If I were to give you a suggestion I'd say join a local garden club. I did when we first moved into our bungalow and I borrowed books from their lending library befriended green thumbs and got lots of free advice and plants.

    Plants grow fast so don't worry about buying the biggest specimen and be wary of invasive growing plants as they can take over and become a nuisance. I know as I have a few of them!

    Take pictures as you plant your garden you'll be surprised when you look back years from now and see mini Highgrove and the blank space!

  3. I'm looking forward to seeing what you do with your garden, I need some ideas too! Glad you have people around to help here and there.

  4. A blank canvas is a lovely place to start and having a professional designer to help is too wonderful for words. Gardening continues to be a mysterious world to me; I'm not big on dirty fingernails or insects. However, I love flowers and the English climate does seem to lend itself to gardening success (far better than the clay soil and extreme weather of Oklahoma or the sandy soil and dessert temperatures of Utah), so I'm trying. We bought lavender and rose plants last autumn. I'm really hoping those will work out, along with about 50 bulbs we put in - OK, Bill put in. We do grow quite a bit of green veg in the back garden and I actually get dirty doing that. Look forward to hearing from you Mary, Mary, quite contrary, how does your garden grow? (Did you grow up with that nursery rhyme?)

  5. Oh, you are going to have fun, Fiona. I can imagine the chic-est garden on the block one day soon. We don't use pesticides or weed-killers either. Thankfully, what we have in landscape around the home came with it because a green thumb I have not. Lots of mulch has helped keep the weeds under control...I really only have to weed maybe 2-3 times all season which is really nice. ~~Bliss

  6. Sounds like fun! This may seem obvious, and I'm not sure how extreme the seasonal differences are for you there, but keep in mind the life cycle of different blooms in the garden so that you'll always have something blooming at any given time. Or colorful remains of tall grasses in the wintertime. I think of it as layering. Good luck!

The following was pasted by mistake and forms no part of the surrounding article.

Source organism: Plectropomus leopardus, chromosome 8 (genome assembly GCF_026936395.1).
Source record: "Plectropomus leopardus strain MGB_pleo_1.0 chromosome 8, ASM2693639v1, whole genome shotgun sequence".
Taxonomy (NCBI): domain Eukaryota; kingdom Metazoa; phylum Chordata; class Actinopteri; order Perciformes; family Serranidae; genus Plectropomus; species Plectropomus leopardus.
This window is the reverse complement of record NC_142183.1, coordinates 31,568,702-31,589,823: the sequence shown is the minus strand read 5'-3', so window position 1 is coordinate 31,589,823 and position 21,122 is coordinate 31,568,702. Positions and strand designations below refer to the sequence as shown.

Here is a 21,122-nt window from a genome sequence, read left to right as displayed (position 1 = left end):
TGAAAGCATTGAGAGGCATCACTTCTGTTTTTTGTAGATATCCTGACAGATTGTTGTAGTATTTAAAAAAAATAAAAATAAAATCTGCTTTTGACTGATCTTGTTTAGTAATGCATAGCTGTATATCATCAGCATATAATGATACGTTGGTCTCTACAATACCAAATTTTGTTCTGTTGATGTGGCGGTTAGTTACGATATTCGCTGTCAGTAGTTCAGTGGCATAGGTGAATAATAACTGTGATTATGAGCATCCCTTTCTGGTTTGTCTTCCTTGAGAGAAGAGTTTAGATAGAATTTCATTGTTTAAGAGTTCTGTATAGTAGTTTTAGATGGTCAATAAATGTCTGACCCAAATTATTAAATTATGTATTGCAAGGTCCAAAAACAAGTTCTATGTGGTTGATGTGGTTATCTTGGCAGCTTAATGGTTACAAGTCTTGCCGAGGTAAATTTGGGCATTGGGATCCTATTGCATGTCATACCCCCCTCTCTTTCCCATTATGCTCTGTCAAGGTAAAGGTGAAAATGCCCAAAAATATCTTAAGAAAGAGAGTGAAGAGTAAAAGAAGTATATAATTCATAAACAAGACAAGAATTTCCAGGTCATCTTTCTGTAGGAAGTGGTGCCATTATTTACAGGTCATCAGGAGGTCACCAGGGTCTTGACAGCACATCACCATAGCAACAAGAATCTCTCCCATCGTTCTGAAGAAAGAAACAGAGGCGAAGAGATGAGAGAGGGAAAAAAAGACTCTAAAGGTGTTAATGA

7. You might like using some native plants.
    They are easy care.

    I know your garden will be lovely.


  8. I so admire people who can garden. My mother is an amateur landscape architect, and she loves nothing more than a big pile of dirt, a shovel, and a trove of plants and trees from the nursery. I'm more content with a few pots of herbs and roses on my patio. I'm very much looking forward to your notes on your progress in implementing your oasis one careful step at a time!

  9. Sulky kitten, you are so funny about killing plants in your sleep, I fear I may be the same way. And yes I will be photo-documenting this process. Let's hope the before and after photos look quite different and people can tell which is which.

    Hostess, your suggestion is fantastic thank you. I appreciate your other tips as well, coming from such a seasoned gardener as yourself.

    LR, thank you.

    Shelley, yes, we had that rhyme as children. We are in a subtropical climate here but I do dream of the verdant beauty of an English country garden. Yours sounds lovely.

    Bliss, lucky you!

    Anonymous, thank you for your wise advice and I will definitely include it in my planning.

    Sheree, thank you. Native plants are a good idea, rather than trying to plant a garden that goes against our climate. I am after easy care too, I don't have hours every day to potter, as nice as that sounds.

    Rebekah, some people find it relaxing and your Mum sounds like one of them. I do too, but there are lots of other things I want to do with my time, so it needs to be an efficient process. I'm hoping once I've set it up, if I have done it right, there will be a small amount of ongoing maintenance. I could just be kidding myself though.

  10. Fiona,
    Love hearing about your garden..Sounds like our home. We moved in a year ago and the to-do list was over-whelming. I love your Kaizen post about doing things over time.

    When I told a decorator friend that I felt like I'd never get to all the projects, she reminded me there is an Asian saying, "Home done, life over."

    I loved that. It made me feel much better and the Kaizen idea seems to fit with that!

    Have a good weekend! Kim:)


Merci for your comment. Wishing you a chic day!

Related Posts Plugin for WordPress, Blogger...